Clark County Nevada Democratic Party Chairwoman Resigns
For a moment last week, it looked like Joe Biden might have enough electoral votes to win the presidency. Then election officials started counting outstanding ballots in Clark county.
The result has been a power struggle that has pitted two sparring factions against each other. One of the sides is a major labor union.
The Party’s Vision
Not long after Judith Whitmer won the Democratic nomination to be Nevada’s party chair, she got an email. The executive director of the state party told her that she and every other employee — including all of the consultants — were leaving.
Unlike traditional party leaders, Whitmer’s backers were organized grassroots groups like the Clark County Left Caucus and local DSA chapters that had been active in Bernie Sanders’ presidential campaign. They had also worked to boost down ballot candidates in rural areas of the state, where Republican margins are far higher than in urban centers like Las Vegas and Washoe County.
But the group’s members felt that Whitmer was too eager to snuff out disagreement and was not effective at building coalitions. In the end, they split with her to form a new group called Nevada Democratic Victory. Their goal is to support more centrist candidates like former Gov. Steve Sisolak and U.S. Sen. Catherine Cortez Masto, while also focusing on down-ballot races.
The fracas over Nevada Democratic Party leadership underscores how a once-unified progressive movement in the state has been divided over the future of its state party. The clash between the Sanders wing and the establishment comes as state Democratic leaders prepare for the 2024 election cycle.
Clark County, the heart of Las Vegas and home to a majority of Nevada’s population, is a powerful force for statewide Democrats. Its wide margins help offset Republican strength in the state’s other regions, including Washoe County and a collection of rural counties known as the Rurals.
Cortez Masto’s ability to outperform Sisolak in these other regions was crucial for her reelection victory. She was able to cut into the GOP’s margins in those areas because she is well connected outside of Las Vegas, having developed relationships over three terms as an attorney general and two years as governor. In addition, she was not swayed by President Trump’s unsubstantiated claims of voter fraud.
With election day over, Democrats are now facing the next phase of Nevada’s political drama: party leadership elections. Chairwoman Judith Whitmer, who won two years ago on a slate of Bernie Sanders supporters, is running for reelection but faces a tough challenge from Assemblywoman Daniele Monroe-Moreno.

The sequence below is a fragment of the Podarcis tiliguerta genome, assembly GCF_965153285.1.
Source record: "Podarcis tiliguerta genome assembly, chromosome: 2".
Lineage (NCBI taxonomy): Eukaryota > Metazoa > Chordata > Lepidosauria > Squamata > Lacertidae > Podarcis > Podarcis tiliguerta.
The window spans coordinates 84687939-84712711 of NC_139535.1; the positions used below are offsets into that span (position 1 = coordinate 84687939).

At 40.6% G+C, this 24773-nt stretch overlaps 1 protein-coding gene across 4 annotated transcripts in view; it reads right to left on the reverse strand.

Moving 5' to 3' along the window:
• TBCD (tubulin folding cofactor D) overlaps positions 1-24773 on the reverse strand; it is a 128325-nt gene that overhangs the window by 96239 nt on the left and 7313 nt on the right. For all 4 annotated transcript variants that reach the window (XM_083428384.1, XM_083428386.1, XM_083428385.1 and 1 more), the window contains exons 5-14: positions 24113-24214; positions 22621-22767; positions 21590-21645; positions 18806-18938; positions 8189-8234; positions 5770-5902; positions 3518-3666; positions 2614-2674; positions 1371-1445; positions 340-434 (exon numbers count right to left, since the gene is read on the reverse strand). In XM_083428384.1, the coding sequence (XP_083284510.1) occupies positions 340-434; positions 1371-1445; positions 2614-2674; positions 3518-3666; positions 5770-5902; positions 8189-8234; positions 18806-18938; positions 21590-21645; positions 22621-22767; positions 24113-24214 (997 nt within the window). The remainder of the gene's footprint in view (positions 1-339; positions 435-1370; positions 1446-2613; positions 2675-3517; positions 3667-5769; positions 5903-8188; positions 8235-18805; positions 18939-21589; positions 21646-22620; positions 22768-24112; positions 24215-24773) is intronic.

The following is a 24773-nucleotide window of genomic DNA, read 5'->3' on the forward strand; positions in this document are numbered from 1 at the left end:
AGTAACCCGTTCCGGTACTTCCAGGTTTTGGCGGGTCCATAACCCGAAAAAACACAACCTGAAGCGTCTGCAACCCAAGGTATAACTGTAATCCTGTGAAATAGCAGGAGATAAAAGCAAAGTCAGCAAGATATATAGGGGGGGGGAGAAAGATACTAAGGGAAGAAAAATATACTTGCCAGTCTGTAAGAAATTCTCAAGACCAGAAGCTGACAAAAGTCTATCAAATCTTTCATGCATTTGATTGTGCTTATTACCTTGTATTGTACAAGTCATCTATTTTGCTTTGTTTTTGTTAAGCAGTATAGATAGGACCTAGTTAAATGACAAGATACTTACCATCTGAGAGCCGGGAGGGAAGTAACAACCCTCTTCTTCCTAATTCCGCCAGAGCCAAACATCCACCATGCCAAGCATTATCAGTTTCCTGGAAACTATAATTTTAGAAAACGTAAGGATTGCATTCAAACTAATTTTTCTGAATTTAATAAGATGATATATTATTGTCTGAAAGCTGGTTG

Both women have endorsed Kamala Harris for president, but their differing approaches to the state party are the source of much of the friction. Monroe-Moreno is a moderate who has backed progressive policies such as lowering the minimum wage, supporting same-sex marriage and expanding abortion rights. She has a softer tone than Whitmer and has been endorsed by a majority of Democratic elected officials. But her campaign has been rocked by allegations that she deleted members of the state party’s left caucus and Democratic Socialists of America chapters from a central committee, a move that irked some union activists. The deleted members included leaders of Culinary Union Local 226, which has more than 60,000 members and operates several Vegas casinos.
While the Democratic Party’s national fortunes may be dim, local voters in Nevada are still hoping to turn around a decade of economic decline. But, as the state’s most populous county, a lot of Clark County residents aren’t sure they can afford to keep the lights on.
As the state’s top Democrats prepare for 2024, they face several challenges. The most pressing is repairing their relationship with the Democratic base, including a growing number of progressives.
To do so, progressive groups like the Left Caucus and local DSA chapters organized a slate of candidates for state party leadership. They dubbed their team “The NV Dems Progressive Slate,” and all but one of the candidates was a dues-paying member of a DSA chapter. The results were a setback for the party establishment and a boon for progressive activists. But it’s not too late to repair the rift. The central committee’s purged members—who represented more than 40% of the panel’s membership—will meet Saturday to choose new leaders and see the party through the next cycle.